Let’s be honest. People aren’t used to hearing feedback, let alone listening out for characteristics of effective feedback. It’s easy to jump to feeling defensive and trying to justify everything and look for reasons why you behaved as you did. People with backgrounds in programming are also often quick to apply the labels: “Good” and “Bad”.
When receiving feedback, consciously slow down your reactions. Focus on understanding the situation, the facts. Then assess the impact. Avoid the temptation label the feedback as positive or negative, good or bad. Placing a value judgement immediately leads you to agreeing or disagreeing with it. Really listen to the feedback and confirm what you heard, first asking for the specific behaviour, followed by understanding how they perceive the impact.
Here’s an example:
Donor: “Last week I noticed you turning up for stand up three of out five days. I’m concerned because I think it indicates to other team members that their time is not valuable to them.”
Recipient: “You’re saying that I turned up late three out of five days?”
Recipient: “I only thought I was late for just one day. You’re also saying that my team mates are being affected by this? How are they expressing that their time is not valuable?”
Donor: “I’ve heard a few of them talk about if you’re not turning up on time, why should they?”
Recipient: “I had no idea about this”
The person giving the feedback will often give feedback that is ineffective, therefore as the recipient you may need to ask them questions to get back to the original observations. Focus on facts. Then focus on interpretative. Leave the action until last.
Donor: “You need to turn up on time for stand ups.”
Recipient: “It’s helpful for me to understand some specific examples. Have I not been turning up for stand ups on time?”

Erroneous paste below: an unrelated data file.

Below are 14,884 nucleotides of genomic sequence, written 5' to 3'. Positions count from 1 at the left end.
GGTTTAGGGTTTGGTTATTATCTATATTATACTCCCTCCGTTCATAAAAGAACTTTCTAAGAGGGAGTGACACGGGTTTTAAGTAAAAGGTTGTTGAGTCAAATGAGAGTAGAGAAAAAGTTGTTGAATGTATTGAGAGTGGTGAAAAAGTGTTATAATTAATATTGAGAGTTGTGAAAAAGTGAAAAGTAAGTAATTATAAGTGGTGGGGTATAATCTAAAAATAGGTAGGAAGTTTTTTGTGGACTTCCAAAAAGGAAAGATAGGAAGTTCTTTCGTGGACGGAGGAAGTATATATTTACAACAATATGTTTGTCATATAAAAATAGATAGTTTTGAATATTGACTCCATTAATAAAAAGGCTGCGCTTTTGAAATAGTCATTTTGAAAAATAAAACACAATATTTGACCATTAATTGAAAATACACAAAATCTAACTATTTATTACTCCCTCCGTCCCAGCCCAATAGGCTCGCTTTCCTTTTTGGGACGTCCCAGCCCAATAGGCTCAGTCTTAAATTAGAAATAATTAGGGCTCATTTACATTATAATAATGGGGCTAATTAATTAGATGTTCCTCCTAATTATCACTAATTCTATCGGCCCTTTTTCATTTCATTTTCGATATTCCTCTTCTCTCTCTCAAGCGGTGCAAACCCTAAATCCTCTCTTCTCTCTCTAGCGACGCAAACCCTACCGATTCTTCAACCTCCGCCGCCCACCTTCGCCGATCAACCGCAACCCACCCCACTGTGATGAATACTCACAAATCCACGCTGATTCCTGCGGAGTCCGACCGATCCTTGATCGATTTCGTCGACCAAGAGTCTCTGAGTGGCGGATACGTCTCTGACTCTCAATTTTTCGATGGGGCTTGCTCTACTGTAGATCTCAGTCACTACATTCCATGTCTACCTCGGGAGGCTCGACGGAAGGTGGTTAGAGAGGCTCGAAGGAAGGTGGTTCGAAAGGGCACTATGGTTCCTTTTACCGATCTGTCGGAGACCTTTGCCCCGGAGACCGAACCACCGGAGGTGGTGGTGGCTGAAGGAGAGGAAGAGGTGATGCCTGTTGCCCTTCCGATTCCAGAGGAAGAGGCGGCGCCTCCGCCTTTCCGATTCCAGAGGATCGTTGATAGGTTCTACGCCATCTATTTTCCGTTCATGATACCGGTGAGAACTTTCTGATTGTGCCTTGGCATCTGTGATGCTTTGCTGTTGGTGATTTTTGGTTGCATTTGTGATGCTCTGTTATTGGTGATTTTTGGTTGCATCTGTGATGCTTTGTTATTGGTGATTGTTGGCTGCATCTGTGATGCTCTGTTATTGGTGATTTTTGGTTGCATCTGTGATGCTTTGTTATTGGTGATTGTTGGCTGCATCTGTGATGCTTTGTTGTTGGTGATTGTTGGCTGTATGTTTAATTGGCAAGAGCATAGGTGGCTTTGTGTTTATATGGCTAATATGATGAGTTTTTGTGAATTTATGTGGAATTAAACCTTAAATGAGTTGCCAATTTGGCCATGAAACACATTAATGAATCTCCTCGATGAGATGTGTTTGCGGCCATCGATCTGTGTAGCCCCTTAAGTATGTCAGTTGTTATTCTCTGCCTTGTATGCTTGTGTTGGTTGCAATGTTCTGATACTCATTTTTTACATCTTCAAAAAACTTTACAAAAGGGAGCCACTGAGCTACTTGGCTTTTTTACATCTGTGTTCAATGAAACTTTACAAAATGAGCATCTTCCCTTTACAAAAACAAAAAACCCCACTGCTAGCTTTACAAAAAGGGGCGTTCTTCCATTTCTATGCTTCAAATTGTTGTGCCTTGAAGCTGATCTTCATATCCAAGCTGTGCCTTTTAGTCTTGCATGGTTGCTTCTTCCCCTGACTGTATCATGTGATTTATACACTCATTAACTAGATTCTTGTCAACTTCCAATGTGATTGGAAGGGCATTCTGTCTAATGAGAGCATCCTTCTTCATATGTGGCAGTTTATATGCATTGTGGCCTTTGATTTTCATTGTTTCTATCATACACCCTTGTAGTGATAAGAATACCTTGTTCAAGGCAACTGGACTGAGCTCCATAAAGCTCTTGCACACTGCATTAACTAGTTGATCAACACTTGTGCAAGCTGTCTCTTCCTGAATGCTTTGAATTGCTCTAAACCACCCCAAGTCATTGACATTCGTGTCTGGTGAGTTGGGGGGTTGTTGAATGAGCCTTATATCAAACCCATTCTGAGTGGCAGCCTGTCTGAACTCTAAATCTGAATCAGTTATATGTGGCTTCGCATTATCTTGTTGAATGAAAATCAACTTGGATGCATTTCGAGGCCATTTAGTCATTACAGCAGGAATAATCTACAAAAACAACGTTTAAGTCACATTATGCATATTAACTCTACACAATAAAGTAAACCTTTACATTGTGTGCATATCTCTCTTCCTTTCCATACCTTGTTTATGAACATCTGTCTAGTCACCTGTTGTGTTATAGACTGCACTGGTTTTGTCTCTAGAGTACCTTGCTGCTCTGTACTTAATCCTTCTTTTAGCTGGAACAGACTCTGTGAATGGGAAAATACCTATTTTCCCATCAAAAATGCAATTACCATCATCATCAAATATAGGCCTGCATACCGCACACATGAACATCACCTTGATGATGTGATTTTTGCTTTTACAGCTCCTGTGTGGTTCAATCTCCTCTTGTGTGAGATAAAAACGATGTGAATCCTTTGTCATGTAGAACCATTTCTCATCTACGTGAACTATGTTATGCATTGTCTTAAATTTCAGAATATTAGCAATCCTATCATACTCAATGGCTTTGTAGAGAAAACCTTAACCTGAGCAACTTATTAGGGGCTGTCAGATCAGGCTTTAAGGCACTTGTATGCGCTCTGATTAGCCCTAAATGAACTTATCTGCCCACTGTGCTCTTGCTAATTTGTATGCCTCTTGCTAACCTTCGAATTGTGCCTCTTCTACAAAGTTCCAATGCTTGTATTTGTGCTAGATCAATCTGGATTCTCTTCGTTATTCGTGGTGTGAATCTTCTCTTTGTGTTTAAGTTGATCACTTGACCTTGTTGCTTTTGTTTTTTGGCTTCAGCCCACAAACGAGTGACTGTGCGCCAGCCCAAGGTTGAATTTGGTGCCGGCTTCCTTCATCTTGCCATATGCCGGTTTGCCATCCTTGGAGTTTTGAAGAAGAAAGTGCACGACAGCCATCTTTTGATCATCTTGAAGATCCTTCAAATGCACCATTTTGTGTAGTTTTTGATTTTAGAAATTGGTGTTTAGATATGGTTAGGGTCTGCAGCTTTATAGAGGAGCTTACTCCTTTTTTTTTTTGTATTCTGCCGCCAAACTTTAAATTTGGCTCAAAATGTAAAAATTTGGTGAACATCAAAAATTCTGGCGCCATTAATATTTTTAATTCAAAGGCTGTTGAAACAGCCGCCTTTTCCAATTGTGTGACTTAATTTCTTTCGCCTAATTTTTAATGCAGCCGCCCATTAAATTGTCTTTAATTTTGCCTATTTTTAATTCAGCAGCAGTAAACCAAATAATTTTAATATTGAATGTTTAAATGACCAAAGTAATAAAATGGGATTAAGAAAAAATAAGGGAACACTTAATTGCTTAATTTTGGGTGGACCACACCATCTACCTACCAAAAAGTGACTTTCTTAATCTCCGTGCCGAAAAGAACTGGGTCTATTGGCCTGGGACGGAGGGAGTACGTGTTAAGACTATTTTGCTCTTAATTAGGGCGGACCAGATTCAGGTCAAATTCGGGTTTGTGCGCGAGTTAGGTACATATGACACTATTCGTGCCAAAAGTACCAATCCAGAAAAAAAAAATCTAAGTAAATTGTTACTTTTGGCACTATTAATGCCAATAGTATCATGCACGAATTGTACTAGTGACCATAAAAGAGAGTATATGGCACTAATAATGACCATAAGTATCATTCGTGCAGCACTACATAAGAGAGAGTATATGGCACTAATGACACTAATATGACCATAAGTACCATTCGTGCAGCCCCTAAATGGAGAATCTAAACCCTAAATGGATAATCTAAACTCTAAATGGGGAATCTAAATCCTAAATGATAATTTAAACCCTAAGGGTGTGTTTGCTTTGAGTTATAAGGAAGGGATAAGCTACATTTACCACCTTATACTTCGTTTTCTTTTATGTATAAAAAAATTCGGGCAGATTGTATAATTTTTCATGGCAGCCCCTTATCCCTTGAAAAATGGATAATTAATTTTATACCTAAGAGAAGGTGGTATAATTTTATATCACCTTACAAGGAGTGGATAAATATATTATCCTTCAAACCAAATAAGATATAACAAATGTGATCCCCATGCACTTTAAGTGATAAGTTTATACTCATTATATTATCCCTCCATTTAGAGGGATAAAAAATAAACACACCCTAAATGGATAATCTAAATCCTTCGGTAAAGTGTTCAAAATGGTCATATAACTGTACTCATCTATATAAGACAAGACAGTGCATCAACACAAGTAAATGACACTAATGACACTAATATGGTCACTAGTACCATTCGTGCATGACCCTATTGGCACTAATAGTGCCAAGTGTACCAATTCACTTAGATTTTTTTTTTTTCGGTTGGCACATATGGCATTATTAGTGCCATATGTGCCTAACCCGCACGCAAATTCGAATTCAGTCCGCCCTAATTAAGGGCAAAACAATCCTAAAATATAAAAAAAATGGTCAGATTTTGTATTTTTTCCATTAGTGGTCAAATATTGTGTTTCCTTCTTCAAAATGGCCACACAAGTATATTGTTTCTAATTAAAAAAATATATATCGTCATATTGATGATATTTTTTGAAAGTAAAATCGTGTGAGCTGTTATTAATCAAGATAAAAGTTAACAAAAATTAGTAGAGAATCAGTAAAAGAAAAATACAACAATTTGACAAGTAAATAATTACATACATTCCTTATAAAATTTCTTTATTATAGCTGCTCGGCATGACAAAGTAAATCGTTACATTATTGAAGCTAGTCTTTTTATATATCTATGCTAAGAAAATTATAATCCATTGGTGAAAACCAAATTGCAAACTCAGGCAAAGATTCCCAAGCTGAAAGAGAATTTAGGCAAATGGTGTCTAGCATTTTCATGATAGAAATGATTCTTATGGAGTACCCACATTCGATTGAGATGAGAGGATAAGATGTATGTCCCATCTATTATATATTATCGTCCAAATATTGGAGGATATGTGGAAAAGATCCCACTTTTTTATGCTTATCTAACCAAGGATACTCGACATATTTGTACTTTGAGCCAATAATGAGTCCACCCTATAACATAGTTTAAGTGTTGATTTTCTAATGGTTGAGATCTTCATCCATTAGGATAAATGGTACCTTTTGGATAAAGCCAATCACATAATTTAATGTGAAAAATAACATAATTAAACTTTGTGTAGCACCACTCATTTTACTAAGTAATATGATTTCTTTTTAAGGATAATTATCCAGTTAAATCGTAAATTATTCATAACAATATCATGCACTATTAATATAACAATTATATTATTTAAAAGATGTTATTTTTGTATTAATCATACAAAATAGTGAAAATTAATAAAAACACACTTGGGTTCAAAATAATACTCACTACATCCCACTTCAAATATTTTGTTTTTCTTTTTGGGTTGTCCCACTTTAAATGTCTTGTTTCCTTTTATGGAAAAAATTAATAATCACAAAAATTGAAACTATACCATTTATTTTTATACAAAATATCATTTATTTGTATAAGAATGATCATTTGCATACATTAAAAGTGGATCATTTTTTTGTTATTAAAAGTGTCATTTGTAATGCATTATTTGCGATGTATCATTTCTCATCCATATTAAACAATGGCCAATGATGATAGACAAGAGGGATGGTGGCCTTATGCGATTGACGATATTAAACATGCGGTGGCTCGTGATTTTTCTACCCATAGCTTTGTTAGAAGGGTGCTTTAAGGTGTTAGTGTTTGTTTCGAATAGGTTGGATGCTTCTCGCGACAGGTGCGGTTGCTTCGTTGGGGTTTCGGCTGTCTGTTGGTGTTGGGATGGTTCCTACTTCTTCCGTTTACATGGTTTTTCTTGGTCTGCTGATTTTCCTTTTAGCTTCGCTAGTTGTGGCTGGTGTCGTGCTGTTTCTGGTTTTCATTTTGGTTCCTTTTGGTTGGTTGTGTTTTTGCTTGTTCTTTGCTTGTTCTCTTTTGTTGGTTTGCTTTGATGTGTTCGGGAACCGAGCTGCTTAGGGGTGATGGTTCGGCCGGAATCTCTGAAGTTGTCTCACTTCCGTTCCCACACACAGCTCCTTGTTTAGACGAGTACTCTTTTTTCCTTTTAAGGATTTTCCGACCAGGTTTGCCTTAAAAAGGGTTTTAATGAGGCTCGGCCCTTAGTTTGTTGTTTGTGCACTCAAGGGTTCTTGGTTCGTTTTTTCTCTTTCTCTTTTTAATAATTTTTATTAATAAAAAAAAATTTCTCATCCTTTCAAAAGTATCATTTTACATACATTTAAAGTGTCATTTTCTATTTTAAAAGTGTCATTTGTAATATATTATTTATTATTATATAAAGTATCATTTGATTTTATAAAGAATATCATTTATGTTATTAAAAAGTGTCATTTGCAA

Donor: “No. You arrived late last week.”
Recipient: “I only thought I was late for just one day. Was I late more than that last week?”
Donor: “Yes. I thought you arrived late during stand up at least three times last week. It’s so annoying.”
Recipient: “I’m sorry to hear that you see it as annoying. It’d be helpful for me to understand why you see that as annoying.”
Donor: “It’s annoying because other team members have been complaining about if you’re not turning up, why should they.”
Recipient: “Ahh. So you’re saying that because I’m turned up late three times last week, then everyone else feels like they shouldn’t have to either.”
Whether or not a donor is giving you effective or ineffective feedback, they are trying to tell you something. Use the opportunity to listen to what they are trying to tell you, even if it is masked by emotion and suggested actions. Use the opportunity to uncover the elements of effective feedback. Avoid agreeing or disagreeing with a person immediately. Confirm what you are hearing. Uncover the facts and understand how they perceive the impact and both of you will understand what actions need to be taken and more importantly why.
Photo above taken from Borghetti’s flickr stream under the Creative Commons licence